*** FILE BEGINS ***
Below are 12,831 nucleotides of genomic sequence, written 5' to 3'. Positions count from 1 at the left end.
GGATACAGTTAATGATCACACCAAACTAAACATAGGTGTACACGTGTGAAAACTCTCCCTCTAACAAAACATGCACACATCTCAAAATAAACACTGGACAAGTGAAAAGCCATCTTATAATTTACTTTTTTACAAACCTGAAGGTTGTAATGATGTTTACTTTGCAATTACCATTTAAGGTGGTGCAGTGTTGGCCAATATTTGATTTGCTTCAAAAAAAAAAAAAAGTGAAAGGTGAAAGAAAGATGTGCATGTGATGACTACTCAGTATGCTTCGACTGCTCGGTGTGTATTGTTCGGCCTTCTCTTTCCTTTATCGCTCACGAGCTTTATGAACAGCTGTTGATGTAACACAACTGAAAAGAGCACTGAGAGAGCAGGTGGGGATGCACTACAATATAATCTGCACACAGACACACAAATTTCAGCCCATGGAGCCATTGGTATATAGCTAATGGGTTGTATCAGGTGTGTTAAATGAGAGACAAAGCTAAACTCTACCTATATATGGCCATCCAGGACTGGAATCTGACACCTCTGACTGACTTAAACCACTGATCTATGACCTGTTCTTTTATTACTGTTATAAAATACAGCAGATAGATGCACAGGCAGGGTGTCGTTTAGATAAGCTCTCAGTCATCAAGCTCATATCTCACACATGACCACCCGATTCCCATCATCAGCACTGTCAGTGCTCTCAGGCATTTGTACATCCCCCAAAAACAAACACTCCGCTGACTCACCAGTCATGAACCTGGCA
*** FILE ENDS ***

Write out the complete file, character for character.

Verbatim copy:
Below are 12,831 nucleotides of genomic sequence, written 5' to 3'. Positions count from 1 at the left end.
GGATACAGTTAATGATCACACCAAACTAAACATAGGTGTACACGTGTGAAAACTCTCCCTCTAACAAAACATGCACACATCTCAAAATAAACACTGGACAAGTGAAAAGCCATCTTATAATTTACTTTTTTACAAACCTGAAGGTTGTAATGATGTTTACTTTGCAATTACCATTTAAGGTGGTGCAGTGTTGGCCAATATTTGATTTGCTTCAAAAAAAAAAAAAAGTGAAAGGTGAAAGAAAGATGTGCATGTGATGACTACTCAGTATGCTTCGACTGCTCGGTGTGTATTGTTCGGCCTTCTCTTTCCTTTATCGCTCACGAGCTTTATGAACAGCTGTTGATGTAACACAACTGAAAAGAGCACTGAGAGAGCAGGTGGGGATGCACTACAATATAATCTGCACACAGACACACAAATTTCAGCCCATGGAGCCATTGGTATATAGCTAATGGGTTGTATCAGGTGTGTTAAATGAGAGACAAAGCTAAACTCTACCTATATATGGCCATCCAGGACTGGAATCTGACACCTCTGACTGACTTAAACCACTGATCTATGACCTGTTCTTTTATTACTGTTATAAAATACAGCAGATAGATGCACAGGCAGGGTGTCGTTTAGATAAGCTCTCAGTCATCAAGCTCATATCTCACACATGACCACCCGATTCCCATCATCAGCACTGTCAGTGCTCTCAGGCATTTGTACATCCCCCAAAAACAAACACTCCGCTGACTCACCAGTCATGAACCTGGCA